Sunday, June 27, 2010

Book Blurb - The Raw Shark Texts (and Some Scenes of the West Coast)

Oh, I have had a lovely weekend! First, I finished another book! Yay me!

It was..."The Raw Shark Texts" by Steven Hall:
Stats: 428 pages of words, pictures, pictures made with words, flip book animated pictures. Started June 10th, finished June 26th.

Blurb: This book is all about words and their power. From the moment our antagonist wakes up now knowing who he is (until he finds a letter addressed to himself...from his former self), to the attack of a virtual shark built of ideas and concepts that swims in a murky ocean of ideas, to the final battle aboard a shark-hunting boat (made in the "real" world of cast-off equipment, but in the flip-side world, it's a real boat based on the mass-idea of shark boats that everyone has from seeing "Jaws"), this book keeps you thinking...and thinking.

It's a book about ideas, memory and love. I grooved on it, but was distracted a bit by some of the gimmicky things (like the 50-page flip book of the shark swimming midway through). The characters felt familiar (like they were straight out of a Neil Gaiman book, must be a British writer thing), the plot was complex enough that I couldn't see what was going to happen and the writing is solid. If you like a bit of a puzzle and some brain exercise with your fluffy lit, you might like this.

Next up: "When You are Engulfed in Flames" by David Sedaris.

I've mentioned my best friend, Janet, a couple of times - we don't see each other as much as we'd like to. A lot of "let's go for coffee" emails, but nothing ever comes of it. This time, when she emailed, I mentioned that I'm usually free on Sundays...why don't we go for a walk?

This is where we went:
The woods of the West Coast! This park is about an hour's drive outside the city - it's right on the coast but you have to hike to get to the water.

There were lots of slugs, like this guy:
Also, his cousins, the banana slugs. Ew, yuck. I watched where I was going - those are gross to step on!

The hike was really steep, lots of up and down on steep gradients:
Pretty snazzy hiking clothes (I jest).

I loved this little section of tiny flowers on both sides of the path:
The trees were very dense. A lot of cedar, Douglas Fir, beech, arbutus trees, and ferns and salal and moss on the ground.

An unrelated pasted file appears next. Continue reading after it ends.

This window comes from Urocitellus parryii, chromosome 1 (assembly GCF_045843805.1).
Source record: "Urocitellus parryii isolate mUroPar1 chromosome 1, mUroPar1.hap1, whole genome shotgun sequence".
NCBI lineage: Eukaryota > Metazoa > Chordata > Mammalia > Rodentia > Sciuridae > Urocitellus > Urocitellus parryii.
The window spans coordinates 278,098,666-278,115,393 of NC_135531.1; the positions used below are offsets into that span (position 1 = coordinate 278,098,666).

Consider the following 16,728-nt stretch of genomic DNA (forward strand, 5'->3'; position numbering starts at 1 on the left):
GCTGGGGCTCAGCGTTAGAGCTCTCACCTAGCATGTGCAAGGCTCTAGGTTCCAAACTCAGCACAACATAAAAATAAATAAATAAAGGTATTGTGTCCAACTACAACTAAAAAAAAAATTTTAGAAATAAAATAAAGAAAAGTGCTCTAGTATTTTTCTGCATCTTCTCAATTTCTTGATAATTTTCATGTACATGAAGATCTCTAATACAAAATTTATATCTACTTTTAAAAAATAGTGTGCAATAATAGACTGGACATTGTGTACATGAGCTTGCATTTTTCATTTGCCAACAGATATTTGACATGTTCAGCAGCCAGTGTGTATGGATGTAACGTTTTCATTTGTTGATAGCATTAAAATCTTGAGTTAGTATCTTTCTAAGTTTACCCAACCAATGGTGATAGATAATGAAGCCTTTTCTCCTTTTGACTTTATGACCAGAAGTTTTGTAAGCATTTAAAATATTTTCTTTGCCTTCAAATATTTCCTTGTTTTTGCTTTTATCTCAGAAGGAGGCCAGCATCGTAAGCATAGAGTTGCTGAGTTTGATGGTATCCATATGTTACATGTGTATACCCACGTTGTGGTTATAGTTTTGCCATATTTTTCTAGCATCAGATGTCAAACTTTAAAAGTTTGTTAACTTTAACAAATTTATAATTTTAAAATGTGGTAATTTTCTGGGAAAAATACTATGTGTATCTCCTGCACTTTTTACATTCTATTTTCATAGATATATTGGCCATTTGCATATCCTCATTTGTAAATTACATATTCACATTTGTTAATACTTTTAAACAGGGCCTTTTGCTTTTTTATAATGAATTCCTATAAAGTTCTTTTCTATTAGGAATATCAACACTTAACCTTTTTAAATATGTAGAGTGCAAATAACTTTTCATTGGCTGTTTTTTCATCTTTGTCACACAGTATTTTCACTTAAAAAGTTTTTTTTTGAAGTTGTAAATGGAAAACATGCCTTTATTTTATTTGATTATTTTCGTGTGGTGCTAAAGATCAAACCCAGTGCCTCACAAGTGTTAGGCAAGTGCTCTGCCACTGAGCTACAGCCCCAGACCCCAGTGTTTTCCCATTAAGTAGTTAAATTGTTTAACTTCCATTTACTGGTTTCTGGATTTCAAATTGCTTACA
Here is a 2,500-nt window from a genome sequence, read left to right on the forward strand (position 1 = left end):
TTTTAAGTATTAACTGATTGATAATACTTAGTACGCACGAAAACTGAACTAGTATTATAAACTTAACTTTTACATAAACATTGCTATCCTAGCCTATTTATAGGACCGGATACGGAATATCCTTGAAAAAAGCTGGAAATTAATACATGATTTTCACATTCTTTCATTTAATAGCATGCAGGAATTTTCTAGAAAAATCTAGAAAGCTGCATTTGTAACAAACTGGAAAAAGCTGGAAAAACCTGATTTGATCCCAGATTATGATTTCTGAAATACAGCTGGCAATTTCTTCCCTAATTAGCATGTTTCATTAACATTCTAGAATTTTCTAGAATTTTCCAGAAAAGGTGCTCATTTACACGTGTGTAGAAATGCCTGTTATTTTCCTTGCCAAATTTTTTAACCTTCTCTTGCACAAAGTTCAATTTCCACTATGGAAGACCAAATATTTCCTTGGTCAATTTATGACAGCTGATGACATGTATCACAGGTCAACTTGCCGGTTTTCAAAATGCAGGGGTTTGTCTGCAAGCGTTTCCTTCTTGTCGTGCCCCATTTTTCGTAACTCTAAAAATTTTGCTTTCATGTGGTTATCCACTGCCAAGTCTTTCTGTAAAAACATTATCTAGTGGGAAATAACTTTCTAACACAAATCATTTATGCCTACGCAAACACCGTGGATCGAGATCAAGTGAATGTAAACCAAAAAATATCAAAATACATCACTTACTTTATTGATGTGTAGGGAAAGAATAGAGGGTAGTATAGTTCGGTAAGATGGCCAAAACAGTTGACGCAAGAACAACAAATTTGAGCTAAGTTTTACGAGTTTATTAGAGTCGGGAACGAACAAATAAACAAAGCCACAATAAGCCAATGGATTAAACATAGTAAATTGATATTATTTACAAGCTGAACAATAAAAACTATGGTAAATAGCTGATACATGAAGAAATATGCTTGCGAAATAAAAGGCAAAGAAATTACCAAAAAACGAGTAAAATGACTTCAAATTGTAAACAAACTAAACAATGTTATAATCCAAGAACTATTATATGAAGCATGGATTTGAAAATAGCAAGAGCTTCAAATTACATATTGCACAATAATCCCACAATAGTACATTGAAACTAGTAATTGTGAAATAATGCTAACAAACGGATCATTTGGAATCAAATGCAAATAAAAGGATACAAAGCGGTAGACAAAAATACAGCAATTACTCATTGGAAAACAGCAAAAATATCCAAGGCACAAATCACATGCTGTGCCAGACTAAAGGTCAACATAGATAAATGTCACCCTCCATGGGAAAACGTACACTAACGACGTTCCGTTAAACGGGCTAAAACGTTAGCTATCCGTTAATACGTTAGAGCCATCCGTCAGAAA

It took a little over two hours of hard hiking (we were both huffing and puffing and sweating, and we're both in good shape!) to reach the water:
Yeah, we're at the top of a steep cliff. No railings here, nothing.

Just a few pleasure boats out on the water:
The trees with the red trunks are arbutus. They are very rare, and only grow in this part of the world. Their bark peels off like paper and they have big flat leaves - but they are evergreens.

We hiked along the coast trail for a little ways, but it's really steep on the ocean side:
That's just sheer cliff face beyond the path. Yikes!

We had our lunch down at the water:
The ground at my feet, all rocks, barnacles, kelp and water.

To my left, looking down the coastline:
Behind me:
You can see a bit of the path right in the center where the short big log is.

And to my right:
A pretty little inlet. We ate our lunch, but then it decided to spit rain, so we headed back. We only saw two other groups (1 of four, 1 of 2 + dog) the whole day. It's not a hike for wusses! We hiked for over 4 hours...I need a hot bath! I'm going to be sore tomorrow!


  1. Gorgeous hike! Eep! the slug picture did surprise me.

    It makes me realize I still haven't followed through on my plans to visit some local places.

  2. Does it just look that way in the photo or is that slug maaaaassive?

  3. if stepping on a banana slug is bad for you, think how bad it is for the slug! ; ) truly beautiful hike pictures. i spent a couple of years attending UC Santa Cruz, who's mascot is the banana slug, so i have to stick up for them a little. i read that they are the only animal capable of breaking down redwood duff, and thus vital to those forests' ecosystem.

    however, when my brother was in the air force he participated in a week-long lone survival test (they drop you off someplace with a map, etc. and pick you up someplace a few miles away a week later). there was ONE item he declined to eat.........yep, you guessed it!

  4. Megan, sorry! I'd love to see pictures of places where you live.

    Tina, he's about 6 inches long.

    tinyjunco, thanks very much for commenting! Ha, I knew that was UCSC's mascot!

  5. Lovely scenery!

    I grew up in Washington state - also home to many slugs. My mom once stepped on the end of a slug and the pressure of her foot pushed all the innards out the other end....and up her pant leg. After hearing that story, I have avoided stepping on slugs at all costs.

  6. Kasmira, yes, same terrain. Ugh, *shudder*, I have stepped on a slug - when I was in Brownies, at camp one summer. Awful experience!


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